I had none of that awesomeness today. It just plain didn’t happen. Short straw.
I’ve heard, as I’m almost sure you have, that your best shot at a spotted grunter is on an overcast day, with a bit of colour in the water. I think the former is wrong, and the latter also wrong. Well, mostly. If all the grunter fishing you do is based on surface fishing, my condolences, but the above holds true. I caught my PB in the pouring rain. (As an aside, surface fishing for grunter is mostly a blind fishing affair, but in my limited experience, targeting tailers directly with surface flies increases the odds in your favour.)
I look for bright, cloudless days and almost exclusively fish in clear water. I’ve caught a few fish on glassy calm days, but a breeze can be very helpful. While I didn’t catch a fish today, sight-fishing conditions were perfect. Ironically, the breeze both helped and sabotaged my efforts. Wind, if you’ll forgive me stating the obvious, influences fly fishing success in several ways. First and most obvious in this case is that the chop on the water helps to conceal your cast. The fly landing on the water is much less obvious, as is the line lying on the water. The chop breaks up the line’s shadow, which in glassy conditions can be a presentation killer.
Secondly, said chop does not affect sighting opportunities as negatively as you might imagine, and in fact can provide a window through the surface even on days with scattered cloud. Clouds can destroy visibility, but, chop** on the water means that at least the white reflection on the surface is broken. You can see through the surface as though spying on your secretary through your office window blinds. Useful, because you can’t only fish on perfect days. You’d fish twice a year, all things considered..
Another thing I had more than enough time to ponder today is the angle of approach. In good conditions, and by that I mean clear skies, you’ll have good visibility all around you at lunch time. But outside of that time, you will invariably find that visibility is best to one side of you. Focussing your sight fishing efforts there is rather an obvious thing, but you’ll need some nerve to ignore what’s going on everywhere else. Fish tailing or otherwise making their presence known outside of your window of ideal visibility can drive you nuts. But it is so often too late to dig your feet out of the sand, turn around and get a good presentation, and we all know how much use it is to chase after grunter. And yet, even if you stick to the rules, you can run into problems. Today, my window of visibility in the afternoon just happened to be in the same direction the wind was blowing from, all 30km/h of it. Attempting to make a fifteen foot leader with a weightless fly turn over into that is enough to make you weewee in your waders.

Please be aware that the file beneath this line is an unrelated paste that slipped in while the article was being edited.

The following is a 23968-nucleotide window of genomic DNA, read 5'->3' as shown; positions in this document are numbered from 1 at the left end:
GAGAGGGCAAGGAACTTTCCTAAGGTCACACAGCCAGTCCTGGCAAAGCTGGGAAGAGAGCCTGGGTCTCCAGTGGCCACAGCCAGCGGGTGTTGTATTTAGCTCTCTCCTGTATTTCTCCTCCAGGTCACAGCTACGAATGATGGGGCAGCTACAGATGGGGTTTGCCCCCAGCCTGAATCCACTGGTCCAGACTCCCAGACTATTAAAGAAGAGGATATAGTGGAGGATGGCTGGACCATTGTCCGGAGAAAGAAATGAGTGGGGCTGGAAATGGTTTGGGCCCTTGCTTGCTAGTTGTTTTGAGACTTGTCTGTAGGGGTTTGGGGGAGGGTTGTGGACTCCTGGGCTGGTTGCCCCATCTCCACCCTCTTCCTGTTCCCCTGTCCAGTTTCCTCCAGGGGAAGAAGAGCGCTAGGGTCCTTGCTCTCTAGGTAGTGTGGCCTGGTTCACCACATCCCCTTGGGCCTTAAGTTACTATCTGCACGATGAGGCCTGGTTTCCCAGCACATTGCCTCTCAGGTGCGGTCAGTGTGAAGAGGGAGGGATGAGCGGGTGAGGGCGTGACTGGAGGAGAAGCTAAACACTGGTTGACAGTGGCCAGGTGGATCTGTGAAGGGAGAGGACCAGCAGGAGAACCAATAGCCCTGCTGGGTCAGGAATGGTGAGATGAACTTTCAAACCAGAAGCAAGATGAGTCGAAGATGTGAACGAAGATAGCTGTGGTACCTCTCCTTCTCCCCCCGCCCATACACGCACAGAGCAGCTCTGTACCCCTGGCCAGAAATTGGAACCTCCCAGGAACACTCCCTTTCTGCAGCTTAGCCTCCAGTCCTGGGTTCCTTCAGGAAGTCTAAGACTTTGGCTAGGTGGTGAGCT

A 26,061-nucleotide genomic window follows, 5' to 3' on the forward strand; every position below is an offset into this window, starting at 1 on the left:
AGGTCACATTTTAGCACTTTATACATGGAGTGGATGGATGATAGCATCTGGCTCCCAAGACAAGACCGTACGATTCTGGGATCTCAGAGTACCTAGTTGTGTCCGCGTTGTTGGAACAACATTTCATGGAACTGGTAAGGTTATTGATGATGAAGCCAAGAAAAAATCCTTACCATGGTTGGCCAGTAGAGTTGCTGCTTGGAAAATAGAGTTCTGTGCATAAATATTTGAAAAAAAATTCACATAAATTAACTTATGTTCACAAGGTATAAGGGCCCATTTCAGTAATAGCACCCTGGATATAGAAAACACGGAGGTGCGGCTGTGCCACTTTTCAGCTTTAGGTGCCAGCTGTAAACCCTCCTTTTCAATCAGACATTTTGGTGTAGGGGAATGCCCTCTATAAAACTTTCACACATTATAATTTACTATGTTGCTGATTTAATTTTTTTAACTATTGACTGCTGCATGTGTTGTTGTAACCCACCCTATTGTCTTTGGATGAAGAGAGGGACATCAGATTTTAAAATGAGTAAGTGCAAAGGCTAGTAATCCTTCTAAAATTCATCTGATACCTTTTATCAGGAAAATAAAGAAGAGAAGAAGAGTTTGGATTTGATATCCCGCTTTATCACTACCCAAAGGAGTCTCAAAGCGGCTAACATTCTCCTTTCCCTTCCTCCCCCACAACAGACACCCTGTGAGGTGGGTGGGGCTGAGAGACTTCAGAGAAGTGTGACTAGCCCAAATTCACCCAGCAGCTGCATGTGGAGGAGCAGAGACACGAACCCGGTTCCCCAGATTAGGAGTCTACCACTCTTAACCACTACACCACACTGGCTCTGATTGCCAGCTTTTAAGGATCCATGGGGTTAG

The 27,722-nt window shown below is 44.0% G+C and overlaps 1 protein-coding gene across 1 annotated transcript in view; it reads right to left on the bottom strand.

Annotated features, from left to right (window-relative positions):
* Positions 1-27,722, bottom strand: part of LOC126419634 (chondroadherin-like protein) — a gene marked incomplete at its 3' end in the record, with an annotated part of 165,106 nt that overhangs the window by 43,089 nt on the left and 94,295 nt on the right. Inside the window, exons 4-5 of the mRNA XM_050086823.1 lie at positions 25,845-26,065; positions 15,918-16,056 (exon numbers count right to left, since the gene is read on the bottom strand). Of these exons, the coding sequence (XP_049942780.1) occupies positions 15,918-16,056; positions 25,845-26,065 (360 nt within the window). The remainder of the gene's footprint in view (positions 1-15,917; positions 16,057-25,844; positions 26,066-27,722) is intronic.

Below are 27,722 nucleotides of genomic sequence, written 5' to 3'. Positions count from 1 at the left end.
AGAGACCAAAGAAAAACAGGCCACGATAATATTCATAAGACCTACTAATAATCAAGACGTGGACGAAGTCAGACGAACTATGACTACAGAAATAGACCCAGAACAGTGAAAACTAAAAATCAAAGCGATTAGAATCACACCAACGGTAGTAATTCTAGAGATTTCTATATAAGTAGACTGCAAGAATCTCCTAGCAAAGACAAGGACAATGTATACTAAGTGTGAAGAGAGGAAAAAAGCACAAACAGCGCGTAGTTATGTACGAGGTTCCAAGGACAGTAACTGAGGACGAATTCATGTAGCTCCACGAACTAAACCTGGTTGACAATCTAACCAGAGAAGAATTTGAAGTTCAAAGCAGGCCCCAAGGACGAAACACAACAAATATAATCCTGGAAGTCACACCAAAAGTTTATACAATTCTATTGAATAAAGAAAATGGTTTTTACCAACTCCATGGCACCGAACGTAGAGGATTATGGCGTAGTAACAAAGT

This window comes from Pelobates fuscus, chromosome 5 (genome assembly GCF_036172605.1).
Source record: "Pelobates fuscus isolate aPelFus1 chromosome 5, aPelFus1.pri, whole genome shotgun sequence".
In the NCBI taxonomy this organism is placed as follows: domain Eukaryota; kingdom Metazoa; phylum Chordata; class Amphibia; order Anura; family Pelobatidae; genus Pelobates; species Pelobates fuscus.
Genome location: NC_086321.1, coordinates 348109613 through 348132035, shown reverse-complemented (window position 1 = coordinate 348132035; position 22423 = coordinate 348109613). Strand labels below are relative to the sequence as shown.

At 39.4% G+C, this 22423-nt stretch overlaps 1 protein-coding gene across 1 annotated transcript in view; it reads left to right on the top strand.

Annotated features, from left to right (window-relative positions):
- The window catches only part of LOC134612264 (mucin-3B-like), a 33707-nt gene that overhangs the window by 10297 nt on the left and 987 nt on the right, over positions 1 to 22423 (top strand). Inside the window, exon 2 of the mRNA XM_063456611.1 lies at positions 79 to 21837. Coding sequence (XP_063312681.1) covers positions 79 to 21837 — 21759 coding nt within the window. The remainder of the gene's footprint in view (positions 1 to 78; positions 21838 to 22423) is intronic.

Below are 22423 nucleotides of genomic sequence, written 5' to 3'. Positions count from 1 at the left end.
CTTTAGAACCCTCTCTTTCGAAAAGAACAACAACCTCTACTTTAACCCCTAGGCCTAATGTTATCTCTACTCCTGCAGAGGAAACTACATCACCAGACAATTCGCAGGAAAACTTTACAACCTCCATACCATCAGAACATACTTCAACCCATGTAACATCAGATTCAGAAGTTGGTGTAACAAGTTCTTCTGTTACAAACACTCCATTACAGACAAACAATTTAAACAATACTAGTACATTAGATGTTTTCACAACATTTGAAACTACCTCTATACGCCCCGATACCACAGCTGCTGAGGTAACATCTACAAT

The best advice I can give is to take note (this may take a few sessions on the water, because it does vary with varying conditions,) of how the angle of the sun influences that shifting window of visibility at different times of the day. On the flat in question, visibility is best north to west in the morning, 360 degrees at midday, and south-east in the afternoon (come to think of it, logic suggests that this will be the same everywhere, although I still suggest you see for yourself). Now this may sound silly, because you must fish when you can, you can’t always predict these things accurately, and sometimes you’re surprised to find that visibility is so awesome that it’s the last thing to worry about. But given the above ideas, it does become possible to choose a day where you could cast with the wind, into your visibility window. Too much time on weather apps? Maybe, but doing whatever it takes has never hurt a grunter fisher, especially if he or she is open to accepting a helping hand. Like I would have been today.